Imagine if Amelie got dirty. And that Amelie's love interest had pink eye, tended bar at a strip club and only liked her for her blowjobs. That's Nathan Silver's art-house comic drama Thirst Street. Anjelica Huston narrates this bizarre storybook tale about an American flight attendant, Gina (Lindsay Burdge), who falls for a deadbeat Frenchman, Jerome (Damien Bonnard), while on a layover.
Normally, I'm eager for a story about a woman humiliating herself for love, but the tone of this fanciful film at times struck me as all wrong. Huston's voiceover is adorably twee, reminiscent of Wes Anderson's films, where narrators seem to be reading from a leather-bound book over twinkly, jangly music. That doesn't quite jibe with Gina's growing obsession with Jerome. Huston's role is even more off-putting because there seems no real narrative need for it, other than explaining an already not very complicated story -- though I can't blame a director for wanting to get Huston involved.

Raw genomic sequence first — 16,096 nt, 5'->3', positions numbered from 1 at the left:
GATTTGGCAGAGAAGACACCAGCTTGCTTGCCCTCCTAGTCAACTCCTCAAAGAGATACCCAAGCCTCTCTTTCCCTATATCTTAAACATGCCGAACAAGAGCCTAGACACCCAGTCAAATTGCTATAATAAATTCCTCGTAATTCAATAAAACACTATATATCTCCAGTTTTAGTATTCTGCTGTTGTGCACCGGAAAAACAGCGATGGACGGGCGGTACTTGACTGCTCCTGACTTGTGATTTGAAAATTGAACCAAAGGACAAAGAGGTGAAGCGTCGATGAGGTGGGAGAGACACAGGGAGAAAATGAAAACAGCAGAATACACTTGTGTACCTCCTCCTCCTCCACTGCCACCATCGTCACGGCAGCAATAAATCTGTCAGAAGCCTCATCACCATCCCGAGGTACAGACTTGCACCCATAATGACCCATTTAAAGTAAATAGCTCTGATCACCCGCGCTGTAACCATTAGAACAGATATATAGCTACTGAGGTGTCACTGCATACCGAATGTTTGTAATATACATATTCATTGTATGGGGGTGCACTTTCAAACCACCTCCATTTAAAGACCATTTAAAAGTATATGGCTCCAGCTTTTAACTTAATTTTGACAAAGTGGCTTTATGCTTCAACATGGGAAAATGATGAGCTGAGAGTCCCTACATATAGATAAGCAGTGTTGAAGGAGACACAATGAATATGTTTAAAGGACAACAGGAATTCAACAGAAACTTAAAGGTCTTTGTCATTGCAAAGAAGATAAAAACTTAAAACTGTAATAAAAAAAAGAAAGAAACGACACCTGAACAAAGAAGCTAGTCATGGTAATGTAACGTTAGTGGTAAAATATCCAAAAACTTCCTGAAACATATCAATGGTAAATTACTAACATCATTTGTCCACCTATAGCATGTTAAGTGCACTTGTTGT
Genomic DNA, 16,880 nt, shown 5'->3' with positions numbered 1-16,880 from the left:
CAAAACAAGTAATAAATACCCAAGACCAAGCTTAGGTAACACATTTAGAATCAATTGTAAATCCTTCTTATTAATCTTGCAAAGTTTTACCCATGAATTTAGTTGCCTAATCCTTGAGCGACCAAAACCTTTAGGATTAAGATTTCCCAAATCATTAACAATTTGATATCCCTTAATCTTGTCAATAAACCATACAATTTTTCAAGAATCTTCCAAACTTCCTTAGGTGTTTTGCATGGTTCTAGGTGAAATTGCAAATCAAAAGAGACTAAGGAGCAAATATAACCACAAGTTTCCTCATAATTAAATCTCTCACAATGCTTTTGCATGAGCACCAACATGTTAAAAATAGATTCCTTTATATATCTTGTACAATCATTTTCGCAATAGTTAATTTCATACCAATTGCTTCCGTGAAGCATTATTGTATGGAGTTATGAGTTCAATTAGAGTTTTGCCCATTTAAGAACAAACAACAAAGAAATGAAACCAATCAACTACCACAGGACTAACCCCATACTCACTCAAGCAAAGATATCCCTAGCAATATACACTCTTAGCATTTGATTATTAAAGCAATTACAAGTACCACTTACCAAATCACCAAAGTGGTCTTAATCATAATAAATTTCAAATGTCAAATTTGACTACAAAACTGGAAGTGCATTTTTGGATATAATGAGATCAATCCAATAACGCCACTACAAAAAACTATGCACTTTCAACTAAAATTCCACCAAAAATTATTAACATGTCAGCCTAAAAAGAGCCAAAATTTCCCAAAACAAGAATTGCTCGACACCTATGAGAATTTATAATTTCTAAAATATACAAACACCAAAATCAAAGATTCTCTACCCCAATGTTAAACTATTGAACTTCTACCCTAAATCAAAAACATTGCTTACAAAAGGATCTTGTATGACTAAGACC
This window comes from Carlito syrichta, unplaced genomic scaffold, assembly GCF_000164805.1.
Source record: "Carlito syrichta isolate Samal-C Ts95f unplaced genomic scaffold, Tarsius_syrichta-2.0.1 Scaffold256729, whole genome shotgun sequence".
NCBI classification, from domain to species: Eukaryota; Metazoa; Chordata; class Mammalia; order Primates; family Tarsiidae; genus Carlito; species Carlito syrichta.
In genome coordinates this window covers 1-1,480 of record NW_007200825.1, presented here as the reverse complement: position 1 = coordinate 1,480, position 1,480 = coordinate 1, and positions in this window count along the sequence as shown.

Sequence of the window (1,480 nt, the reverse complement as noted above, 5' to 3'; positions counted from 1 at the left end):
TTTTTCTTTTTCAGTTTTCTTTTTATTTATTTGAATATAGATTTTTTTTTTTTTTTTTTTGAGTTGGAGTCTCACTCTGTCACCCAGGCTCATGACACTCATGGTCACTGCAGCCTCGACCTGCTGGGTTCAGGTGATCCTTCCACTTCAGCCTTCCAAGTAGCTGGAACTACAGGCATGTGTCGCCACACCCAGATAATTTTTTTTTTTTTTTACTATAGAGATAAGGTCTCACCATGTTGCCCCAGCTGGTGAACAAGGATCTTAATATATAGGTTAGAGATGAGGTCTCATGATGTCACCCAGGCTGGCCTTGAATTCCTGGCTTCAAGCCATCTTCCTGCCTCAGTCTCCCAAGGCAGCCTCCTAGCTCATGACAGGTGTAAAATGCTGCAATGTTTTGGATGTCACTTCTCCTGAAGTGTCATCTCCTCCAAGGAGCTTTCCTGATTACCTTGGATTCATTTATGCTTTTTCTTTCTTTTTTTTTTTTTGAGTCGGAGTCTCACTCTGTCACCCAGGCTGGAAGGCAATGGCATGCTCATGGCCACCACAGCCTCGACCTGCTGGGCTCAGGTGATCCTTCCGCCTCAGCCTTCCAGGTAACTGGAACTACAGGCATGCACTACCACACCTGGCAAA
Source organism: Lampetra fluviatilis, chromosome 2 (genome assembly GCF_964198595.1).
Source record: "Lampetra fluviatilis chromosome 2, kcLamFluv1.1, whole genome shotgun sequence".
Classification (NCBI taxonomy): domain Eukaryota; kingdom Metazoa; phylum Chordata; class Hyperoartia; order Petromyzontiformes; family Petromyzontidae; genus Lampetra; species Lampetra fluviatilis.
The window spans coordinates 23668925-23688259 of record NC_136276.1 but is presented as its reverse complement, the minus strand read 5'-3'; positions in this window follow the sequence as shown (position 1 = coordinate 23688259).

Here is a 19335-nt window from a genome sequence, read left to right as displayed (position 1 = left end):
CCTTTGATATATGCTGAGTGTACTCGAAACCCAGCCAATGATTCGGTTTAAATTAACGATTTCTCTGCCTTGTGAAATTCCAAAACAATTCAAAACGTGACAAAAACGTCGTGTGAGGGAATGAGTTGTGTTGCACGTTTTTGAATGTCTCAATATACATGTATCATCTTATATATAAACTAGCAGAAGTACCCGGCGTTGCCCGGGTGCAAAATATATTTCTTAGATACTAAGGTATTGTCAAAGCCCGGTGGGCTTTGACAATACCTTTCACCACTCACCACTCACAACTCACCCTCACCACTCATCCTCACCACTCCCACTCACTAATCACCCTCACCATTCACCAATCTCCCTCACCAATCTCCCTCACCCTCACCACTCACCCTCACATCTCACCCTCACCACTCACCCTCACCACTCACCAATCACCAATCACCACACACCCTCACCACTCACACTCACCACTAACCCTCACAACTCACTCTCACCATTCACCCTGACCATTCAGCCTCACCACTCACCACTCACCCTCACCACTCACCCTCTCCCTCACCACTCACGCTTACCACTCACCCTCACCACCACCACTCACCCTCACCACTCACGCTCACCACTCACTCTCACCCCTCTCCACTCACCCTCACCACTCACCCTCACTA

Through some unconventional camera angles and placements that work to his advantage, Silver finds better footing. His close-ups on characters' eyes are particularly effective, suggestive of a developing paranoia. Often, gels wash entire scenes with pinks and blues for a kind of dizzying surreality. Burdge is legitimately a little scary as Gina, while riding that line of being adorable and naive, and Bonnard bumbles into a few solid laughs. But overall, the film was a bit lifeless and never quite took off with a real destination.